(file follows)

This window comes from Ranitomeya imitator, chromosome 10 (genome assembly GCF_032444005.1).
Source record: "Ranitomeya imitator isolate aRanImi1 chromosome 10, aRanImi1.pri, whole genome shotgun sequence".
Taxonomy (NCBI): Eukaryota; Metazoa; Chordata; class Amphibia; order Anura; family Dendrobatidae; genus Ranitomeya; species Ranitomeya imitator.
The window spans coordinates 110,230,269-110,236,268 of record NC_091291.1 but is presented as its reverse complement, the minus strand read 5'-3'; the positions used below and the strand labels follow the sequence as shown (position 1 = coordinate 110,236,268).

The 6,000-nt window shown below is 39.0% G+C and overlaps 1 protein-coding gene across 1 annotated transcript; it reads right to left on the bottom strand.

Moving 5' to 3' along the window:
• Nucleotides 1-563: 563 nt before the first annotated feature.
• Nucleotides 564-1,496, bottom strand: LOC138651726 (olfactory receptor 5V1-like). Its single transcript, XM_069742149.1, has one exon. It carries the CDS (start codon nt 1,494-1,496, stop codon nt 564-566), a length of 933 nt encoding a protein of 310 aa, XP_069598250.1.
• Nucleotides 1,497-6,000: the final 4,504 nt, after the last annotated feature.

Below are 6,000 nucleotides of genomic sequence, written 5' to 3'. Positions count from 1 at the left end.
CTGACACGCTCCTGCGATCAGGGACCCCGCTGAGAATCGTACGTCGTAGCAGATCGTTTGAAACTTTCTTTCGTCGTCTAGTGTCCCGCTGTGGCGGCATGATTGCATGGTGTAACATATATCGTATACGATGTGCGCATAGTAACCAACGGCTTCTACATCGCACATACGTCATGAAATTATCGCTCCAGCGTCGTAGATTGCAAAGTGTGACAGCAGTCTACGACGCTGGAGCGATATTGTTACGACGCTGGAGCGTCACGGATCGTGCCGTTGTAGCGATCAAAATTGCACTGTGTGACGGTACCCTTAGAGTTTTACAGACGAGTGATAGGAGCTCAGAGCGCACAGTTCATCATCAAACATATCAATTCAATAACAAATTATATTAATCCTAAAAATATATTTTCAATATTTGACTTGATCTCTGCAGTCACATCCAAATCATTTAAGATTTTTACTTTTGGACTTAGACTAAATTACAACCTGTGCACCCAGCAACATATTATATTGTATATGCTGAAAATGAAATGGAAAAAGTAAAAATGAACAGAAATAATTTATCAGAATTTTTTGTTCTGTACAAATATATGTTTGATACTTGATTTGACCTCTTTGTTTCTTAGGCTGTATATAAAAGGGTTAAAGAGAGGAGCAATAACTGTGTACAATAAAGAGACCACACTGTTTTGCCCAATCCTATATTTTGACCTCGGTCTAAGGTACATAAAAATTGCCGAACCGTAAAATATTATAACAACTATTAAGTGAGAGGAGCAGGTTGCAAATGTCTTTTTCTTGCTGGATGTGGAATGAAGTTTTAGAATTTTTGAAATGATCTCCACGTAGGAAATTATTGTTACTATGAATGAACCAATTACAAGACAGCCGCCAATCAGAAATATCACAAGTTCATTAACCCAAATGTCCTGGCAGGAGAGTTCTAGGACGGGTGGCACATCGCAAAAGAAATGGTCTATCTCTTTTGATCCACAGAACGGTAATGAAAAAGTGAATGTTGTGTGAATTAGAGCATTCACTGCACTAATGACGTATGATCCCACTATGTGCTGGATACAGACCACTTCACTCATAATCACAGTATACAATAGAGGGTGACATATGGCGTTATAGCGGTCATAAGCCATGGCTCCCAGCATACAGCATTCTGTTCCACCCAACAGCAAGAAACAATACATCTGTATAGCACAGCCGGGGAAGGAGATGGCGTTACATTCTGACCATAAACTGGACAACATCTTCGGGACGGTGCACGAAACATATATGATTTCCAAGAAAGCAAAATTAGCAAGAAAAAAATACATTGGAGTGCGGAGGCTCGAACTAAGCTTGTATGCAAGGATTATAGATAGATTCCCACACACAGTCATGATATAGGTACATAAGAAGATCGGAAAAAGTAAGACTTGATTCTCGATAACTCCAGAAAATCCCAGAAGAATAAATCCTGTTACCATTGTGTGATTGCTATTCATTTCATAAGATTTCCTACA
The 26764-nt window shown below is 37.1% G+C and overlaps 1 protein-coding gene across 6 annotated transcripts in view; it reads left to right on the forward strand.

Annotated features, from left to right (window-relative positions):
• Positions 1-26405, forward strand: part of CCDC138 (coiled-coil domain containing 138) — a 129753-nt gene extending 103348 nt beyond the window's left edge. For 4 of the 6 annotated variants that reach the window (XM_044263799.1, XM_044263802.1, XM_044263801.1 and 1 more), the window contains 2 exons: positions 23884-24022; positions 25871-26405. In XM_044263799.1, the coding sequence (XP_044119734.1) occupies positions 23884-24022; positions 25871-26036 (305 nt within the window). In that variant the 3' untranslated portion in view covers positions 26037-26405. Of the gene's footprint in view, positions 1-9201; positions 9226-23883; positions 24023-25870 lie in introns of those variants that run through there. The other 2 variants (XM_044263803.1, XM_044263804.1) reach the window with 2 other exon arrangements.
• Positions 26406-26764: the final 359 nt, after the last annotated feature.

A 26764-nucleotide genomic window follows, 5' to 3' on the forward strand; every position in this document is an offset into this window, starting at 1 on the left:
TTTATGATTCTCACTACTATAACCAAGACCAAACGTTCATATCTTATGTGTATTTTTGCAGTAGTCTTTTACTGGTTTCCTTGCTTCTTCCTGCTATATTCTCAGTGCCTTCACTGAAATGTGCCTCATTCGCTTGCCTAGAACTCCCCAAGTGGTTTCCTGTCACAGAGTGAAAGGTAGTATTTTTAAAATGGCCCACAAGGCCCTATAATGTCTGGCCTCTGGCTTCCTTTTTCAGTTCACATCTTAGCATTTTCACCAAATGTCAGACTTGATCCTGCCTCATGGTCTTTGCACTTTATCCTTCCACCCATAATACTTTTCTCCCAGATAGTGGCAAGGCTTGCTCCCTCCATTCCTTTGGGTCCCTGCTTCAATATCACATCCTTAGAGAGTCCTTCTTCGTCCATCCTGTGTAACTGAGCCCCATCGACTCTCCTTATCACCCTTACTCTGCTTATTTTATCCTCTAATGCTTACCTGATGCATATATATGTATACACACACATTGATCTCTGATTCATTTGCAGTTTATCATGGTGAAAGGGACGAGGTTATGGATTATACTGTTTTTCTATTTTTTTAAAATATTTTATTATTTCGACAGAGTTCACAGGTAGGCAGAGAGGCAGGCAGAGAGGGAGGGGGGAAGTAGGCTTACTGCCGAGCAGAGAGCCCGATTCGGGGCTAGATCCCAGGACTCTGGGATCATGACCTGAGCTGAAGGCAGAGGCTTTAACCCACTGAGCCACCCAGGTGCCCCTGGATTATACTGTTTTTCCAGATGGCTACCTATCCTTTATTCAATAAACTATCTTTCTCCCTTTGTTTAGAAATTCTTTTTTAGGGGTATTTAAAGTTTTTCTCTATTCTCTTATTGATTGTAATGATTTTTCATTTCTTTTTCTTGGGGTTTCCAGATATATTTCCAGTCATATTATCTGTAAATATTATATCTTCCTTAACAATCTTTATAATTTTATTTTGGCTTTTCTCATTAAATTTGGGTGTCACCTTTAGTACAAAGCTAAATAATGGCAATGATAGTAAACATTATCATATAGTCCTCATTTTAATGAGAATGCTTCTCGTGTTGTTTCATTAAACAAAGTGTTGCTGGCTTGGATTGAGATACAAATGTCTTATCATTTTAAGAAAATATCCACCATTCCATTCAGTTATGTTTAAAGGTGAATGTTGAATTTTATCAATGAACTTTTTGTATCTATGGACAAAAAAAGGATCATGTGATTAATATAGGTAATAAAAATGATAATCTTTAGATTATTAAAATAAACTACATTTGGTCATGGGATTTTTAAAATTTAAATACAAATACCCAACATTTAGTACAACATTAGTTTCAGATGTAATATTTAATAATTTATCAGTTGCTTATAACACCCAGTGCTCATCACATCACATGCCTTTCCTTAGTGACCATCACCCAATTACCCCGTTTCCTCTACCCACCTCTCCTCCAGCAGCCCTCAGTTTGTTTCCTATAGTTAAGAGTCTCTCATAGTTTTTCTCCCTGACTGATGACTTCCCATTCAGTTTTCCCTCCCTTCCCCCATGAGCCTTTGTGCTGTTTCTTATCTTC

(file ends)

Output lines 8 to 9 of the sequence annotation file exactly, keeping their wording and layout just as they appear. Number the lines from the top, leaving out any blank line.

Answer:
• Nucleotides 564-1,496, bottom strand: LOC138651726 (olfactory receptor 5V1-like). Its single transcript, XM_069742149.1, has one exon. It carries the CDS (start codon nt 1,494-1,496, stop codon nt 564-566), a length of 933 nt encoding a protein of 310 aa, XP_069598250.1.
• Nucleotides 1,497-6,000: the final 4,504 nt, after the last annotated feature.